·     Clothing should be light-colored and lightweight and limited to one layer of absorbent material to facilitate evaporation of sweat. Sweat-saturated shirts should be replaced by dry clothing.

·     Practices and games played in the heat should be shortened and more frequent water/hydration breaks should be instituted. Children should seek cooler environments if they feel dizzy, lightheaded or nauseaus.


Pool Safety

·     Never leave children alone in or near the pool or spa, even for a moment.

·     Whenever infants or toddlers are in or around water, an adult – preferable one who knows how to swim and perform CPR – should be within arm’s length, providing “touch supervision.”

·     Install a fence at least 4 feet high around all four sides of the pool. The fence should not have openings or protrusions that a young child could use to get over, under or through.

·     Make sure pool gates open from the pool, and self-close and self-latch at a height children cant reach. Consider alarms on the gate to alert you when someone opens the gate.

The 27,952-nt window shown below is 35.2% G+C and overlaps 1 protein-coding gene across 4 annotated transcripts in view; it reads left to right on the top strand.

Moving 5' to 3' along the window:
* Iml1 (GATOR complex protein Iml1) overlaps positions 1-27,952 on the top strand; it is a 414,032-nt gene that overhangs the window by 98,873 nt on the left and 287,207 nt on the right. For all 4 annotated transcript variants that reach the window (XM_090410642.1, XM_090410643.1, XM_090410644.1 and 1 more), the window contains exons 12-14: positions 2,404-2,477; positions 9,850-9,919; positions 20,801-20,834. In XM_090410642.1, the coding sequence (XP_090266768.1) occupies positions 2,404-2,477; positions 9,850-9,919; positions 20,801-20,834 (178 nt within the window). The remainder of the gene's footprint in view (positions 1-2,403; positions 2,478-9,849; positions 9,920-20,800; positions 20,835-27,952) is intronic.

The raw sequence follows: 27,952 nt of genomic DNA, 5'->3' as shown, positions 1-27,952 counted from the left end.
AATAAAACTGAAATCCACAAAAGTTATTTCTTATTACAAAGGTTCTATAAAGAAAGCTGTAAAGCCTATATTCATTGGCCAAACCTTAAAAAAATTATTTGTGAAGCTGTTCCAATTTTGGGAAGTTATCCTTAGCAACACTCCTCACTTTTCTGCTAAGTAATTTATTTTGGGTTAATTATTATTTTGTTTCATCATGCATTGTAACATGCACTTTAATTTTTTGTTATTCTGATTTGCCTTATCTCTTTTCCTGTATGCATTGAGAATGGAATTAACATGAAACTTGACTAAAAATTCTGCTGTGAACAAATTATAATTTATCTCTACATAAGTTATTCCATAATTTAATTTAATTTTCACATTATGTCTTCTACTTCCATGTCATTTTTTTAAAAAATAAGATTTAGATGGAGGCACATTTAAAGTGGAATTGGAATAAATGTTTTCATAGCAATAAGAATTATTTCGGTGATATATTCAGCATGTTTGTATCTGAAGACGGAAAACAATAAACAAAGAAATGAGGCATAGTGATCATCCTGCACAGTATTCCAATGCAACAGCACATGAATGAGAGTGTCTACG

·     If the house serves as the fourth side of a fence surrounding a pool, install an alarm on the exit door to the yard and the pool, install an alarm on the exit door to the yard and the pool. For additional protection, install window guards on windows facing the pool. Drowning victims have also used pet doors to gain access to pools. Keep all your barriers and alarms in good repair with fresh batteries.

·     Keep rescue equipment (a shepherd’s hook – a long pole with a hook on the end – and life preserver) and a portable telephone near the pool. Choose a shepherds hook and other rescue equipment made of fiberglass or other materials that do not conduct electricity.

·     Avoid inflatable swimming aids such as “floaties.” They are not substitute approved life vests and can give children and parents a false sense of security.

·     Children ages 1 to 4 may be a lower risk of drowning if they had some formal swimming instruction. However, there is no evidence that swimming lessons or water survival skills courses can prevent drowning in babies younger than 1 year of age.

·     The decision to enroll a 1- to 4- year old child in swimming lessons should be made by the parent based on the child’s development readiness, but swim programs should never be seen as “drown proofing” a child of any age.